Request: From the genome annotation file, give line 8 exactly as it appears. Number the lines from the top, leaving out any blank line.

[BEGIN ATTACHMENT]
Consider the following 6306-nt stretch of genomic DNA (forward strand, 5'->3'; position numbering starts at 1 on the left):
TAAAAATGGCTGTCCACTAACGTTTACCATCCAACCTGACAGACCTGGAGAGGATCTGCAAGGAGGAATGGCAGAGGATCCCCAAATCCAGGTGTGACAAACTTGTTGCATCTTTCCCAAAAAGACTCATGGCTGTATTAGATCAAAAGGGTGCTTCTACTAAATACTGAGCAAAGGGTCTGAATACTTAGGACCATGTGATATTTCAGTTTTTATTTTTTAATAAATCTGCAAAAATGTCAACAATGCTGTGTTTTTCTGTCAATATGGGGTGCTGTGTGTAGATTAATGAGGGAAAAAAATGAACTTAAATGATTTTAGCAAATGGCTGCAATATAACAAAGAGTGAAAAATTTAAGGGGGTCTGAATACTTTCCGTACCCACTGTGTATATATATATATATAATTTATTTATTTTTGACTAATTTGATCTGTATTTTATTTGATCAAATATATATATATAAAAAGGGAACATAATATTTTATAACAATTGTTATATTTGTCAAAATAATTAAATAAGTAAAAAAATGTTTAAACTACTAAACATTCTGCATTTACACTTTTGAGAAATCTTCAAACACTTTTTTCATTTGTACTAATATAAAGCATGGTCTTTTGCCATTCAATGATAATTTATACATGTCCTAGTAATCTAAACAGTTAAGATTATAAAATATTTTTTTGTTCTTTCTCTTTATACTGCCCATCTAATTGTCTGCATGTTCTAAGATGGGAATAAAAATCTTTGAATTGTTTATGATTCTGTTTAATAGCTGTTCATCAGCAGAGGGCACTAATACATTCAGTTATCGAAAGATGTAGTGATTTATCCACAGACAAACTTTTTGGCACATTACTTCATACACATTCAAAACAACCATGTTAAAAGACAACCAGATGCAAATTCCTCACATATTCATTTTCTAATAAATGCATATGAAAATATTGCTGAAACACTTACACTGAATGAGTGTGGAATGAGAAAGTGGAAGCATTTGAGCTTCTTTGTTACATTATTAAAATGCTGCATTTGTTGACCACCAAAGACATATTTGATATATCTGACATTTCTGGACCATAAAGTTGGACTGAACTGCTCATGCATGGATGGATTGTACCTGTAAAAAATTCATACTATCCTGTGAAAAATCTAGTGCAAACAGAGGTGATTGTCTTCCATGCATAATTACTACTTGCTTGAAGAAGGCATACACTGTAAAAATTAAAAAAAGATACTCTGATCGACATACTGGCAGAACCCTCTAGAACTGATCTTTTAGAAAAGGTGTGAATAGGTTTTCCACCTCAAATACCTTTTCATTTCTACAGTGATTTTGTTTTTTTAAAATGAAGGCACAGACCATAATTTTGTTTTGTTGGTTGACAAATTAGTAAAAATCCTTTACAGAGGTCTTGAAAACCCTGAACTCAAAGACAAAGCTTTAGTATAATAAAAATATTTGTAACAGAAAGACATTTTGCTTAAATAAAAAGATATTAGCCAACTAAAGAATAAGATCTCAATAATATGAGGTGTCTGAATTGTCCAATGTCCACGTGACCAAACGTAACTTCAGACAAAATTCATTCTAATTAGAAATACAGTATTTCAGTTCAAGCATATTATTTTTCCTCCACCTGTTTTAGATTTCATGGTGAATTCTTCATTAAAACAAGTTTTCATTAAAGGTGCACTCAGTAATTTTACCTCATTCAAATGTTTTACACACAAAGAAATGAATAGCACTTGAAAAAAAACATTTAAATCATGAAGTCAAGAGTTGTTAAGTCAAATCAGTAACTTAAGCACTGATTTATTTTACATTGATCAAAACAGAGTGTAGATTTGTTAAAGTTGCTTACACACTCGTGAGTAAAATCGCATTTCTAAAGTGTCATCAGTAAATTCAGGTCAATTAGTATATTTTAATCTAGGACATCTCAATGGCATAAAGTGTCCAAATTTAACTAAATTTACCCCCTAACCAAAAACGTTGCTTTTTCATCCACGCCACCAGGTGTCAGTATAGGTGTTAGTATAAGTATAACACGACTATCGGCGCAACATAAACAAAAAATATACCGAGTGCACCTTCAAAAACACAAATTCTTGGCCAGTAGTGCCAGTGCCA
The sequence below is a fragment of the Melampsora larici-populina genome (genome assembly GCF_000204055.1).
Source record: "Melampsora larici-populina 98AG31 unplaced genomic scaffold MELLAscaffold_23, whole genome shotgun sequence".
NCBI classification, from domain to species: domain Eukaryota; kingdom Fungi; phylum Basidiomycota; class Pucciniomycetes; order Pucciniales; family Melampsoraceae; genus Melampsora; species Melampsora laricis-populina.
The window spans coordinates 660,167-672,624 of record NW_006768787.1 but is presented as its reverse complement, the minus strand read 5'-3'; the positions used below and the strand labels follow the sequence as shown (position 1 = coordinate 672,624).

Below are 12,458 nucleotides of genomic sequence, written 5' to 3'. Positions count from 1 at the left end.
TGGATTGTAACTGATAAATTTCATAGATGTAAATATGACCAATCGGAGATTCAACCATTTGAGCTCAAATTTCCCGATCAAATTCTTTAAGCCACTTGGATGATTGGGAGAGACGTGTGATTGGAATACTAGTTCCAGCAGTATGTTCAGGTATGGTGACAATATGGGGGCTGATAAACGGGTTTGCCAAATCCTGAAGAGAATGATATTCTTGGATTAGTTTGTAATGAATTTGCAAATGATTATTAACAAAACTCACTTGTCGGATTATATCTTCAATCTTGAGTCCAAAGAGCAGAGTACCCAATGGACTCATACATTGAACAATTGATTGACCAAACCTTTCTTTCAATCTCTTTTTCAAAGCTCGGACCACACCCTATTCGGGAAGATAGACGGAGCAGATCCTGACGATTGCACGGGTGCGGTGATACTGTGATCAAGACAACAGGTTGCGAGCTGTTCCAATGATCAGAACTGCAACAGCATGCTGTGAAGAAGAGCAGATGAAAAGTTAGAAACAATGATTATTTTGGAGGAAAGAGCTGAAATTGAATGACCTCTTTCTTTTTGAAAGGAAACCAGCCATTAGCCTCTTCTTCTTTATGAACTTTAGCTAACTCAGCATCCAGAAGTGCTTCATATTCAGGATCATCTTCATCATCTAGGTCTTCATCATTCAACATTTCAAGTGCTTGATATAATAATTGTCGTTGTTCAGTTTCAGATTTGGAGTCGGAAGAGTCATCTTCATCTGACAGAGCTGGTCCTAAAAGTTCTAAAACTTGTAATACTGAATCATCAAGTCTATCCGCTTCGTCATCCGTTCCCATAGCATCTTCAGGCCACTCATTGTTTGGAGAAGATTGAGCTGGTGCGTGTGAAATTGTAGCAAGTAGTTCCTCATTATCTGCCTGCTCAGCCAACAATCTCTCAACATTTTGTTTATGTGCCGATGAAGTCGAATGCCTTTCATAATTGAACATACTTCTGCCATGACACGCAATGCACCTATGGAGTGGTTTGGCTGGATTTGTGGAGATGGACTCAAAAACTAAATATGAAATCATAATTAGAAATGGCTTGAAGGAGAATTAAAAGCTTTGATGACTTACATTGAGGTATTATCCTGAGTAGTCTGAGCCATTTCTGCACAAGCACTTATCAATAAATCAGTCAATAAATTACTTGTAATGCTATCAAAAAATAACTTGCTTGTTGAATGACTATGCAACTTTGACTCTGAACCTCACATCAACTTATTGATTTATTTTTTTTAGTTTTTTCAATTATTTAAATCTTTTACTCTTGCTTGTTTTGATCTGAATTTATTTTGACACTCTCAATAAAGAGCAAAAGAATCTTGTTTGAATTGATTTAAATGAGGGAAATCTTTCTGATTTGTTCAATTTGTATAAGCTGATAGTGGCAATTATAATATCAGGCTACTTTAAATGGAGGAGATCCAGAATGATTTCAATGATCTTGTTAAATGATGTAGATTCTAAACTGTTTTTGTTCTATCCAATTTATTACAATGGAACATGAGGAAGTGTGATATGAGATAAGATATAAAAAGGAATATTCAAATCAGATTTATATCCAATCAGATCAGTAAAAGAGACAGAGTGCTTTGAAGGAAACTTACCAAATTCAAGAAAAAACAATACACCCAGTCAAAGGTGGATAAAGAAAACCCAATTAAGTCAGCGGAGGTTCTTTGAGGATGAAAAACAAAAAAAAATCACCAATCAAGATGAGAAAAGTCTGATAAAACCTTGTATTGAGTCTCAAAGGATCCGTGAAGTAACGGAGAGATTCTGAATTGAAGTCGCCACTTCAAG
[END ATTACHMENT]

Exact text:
TGGATTGTAACTGATAAATTTCATAGATGTAAATATGACCAATCGGAGATTCAACCATTTGAGCTCAAATTTCCCGATCAAATTCTTTAAGCCACTTGGATGATTGGGAGAGACGTGTGATTGGAATACTAGTTCCAGCAGTATGTTCAGGTATGGTGACAATATGGGGGCTGATAAACGGGTTTGCCAAATCCTGAAGAGAATGATATTCTTGGATTAGTTTGTAATGAATTTGCAAATGATTATTAACAAAACTCACTTGTCGGATTATATCTTCAATCTTGAGTCCAAAGAGCAGAGTACCCAATGGACTCATACATTGAACAATTGATTGACCAAACCTTTCTTTCAATCTCTTTTTCAAAGCTCGGACCACACCCTATTCGGGAAGATAGACGGAGCAGATCCTGACGATTGCACGGGTGCGGTGATACTGTGATCAAGACAACAGGTTGCGAGCTGTTCCAATGATCAGAACTGCAACAGCATGCTGTGAAGAAGAGCAGATGAAAAGTTAGAAACAATGATTATTTTGGAGGAAAGAGCTGAAATTGAATGACCTCTTTCTTTTTGAAAGGAAACCAGCCATTAGCCTCTTCTTCTTTATGAACTTTAGCTAACTCAGCATCCAGAAGTGCTTCATATTCAGGATCATCTTCATCATCTAGGTCTTCATCATTCAACATTTCAAGTGCTTGATATAATAATTGTCGTTGTTCAGTTTCAGATTTGGAGTCGGAAGAGTCATCTTCATCTGACAGAGCTGGTCCTAAAAGTTCTAAAACTTGTAATACTGAATCATCAAGTCTATCCGCTTCGTCATCCGTTCCCATAGCATCTTCAGGCCACTCATTGTTTGGAGAAGATTGAGCTGGTGCGTGTGAAATTGTAGCAAGTAGTTCCTCATTATCTGCCTGCTCAGCCAACAATCTCTCAACATTTTGTTTATGTGCCGATGAAGTCGAATGCCTTTCATAATTGAACATACTTCTGCCATGACACGCAATGCACCTATGGAGTGGTTTGGCTGGATTTGTGGAGATGGACTCAAAAACTAAATATGAAATCATAATTAGAAATGGCTTGAAGGAGAATTAAAAGCTTTGATGACTTACATTGAGGTATTATCCTGAGTAGTCTGAGCCATTTCTGCACAAGCACTTATCAATAAATCAGTCAATAAATTACTTGTAATGCTATCAAAAAATAACTTGCTTGTTGAATGACTATGCAACTTTGACTCTGAACCTCACATCAACTTATTGATTTATTTTTTTTAGTTTTTTCAATTATTTAAATCTTTTACTCTTGCTTGTTTTGATCTGAATTTATTTTGACACTCTCAATAAAGAGCAAAAGAATCTTGTTTGAATTGATTTAAATGAGGGAAATCTTTCTGATTTGTTCAATTTGTATAAGCTGATAGTGGCAATTATAATATCAGGCTACTTTAAATGGAGGAGATCCAGAATGATTTCAATGATCTTGTTAAATGATGTAGATTCTAAACTGTTTTTGTTCTATCCAATTTATTACAATGGAACATGAGGAAGTGTGATATGAGATAAGATATAAAAAGGAATATTCAAATCAGATTTATATCCAATCAGATCAGTAAAAGAGACAGAGTGCTTTGAAGGAAACTTACCAAATTCAAGAAAAAACAATACACCCAGTCAAAGGTGGATAAAGAAAACCCAATTAAGTCAGCGGAGGTTCTTTGAGGATGAAAAACAAAAAAAAATCACCAATCAAGATGAGAAAAGTCTGATAAAACCTTGTATTGAGTCTCAAAGGATCCGTGAAGTAACGGAGAGATTCTGAATTGAAGTCGCCACTTCAAG